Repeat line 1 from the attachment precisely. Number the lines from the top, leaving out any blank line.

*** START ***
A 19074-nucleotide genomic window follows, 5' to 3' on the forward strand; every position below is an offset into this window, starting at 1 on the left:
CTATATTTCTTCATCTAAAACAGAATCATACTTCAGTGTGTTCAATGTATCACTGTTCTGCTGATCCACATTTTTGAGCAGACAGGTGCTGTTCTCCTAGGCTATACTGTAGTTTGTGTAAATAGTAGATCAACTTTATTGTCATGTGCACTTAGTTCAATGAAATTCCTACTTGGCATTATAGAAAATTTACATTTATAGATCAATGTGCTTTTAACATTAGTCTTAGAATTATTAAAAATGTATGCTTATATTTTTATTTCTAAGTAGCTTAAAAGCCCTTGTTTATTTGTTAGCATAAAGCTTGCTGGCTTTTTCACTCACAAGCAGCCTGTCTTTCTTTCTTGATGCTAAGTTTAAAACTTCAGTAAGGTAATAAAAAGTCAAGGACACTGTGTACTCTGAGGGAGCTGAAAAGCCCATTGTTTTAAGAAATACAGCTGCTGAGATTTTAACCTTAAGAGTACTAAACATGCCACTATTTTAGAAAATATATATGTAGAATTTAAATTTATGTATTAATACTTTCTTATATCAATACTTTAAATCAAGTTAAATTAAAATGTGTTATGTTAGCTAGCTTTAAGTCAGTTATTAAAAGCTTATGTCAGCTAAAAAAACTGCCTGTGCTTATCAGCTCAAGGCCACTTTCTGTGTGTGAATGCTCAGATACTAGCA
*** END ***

A 19074-nucleotide genomic window follows, 5' to 3' on the forward strand; every position below is an offset into this window, starting at 1 on the left: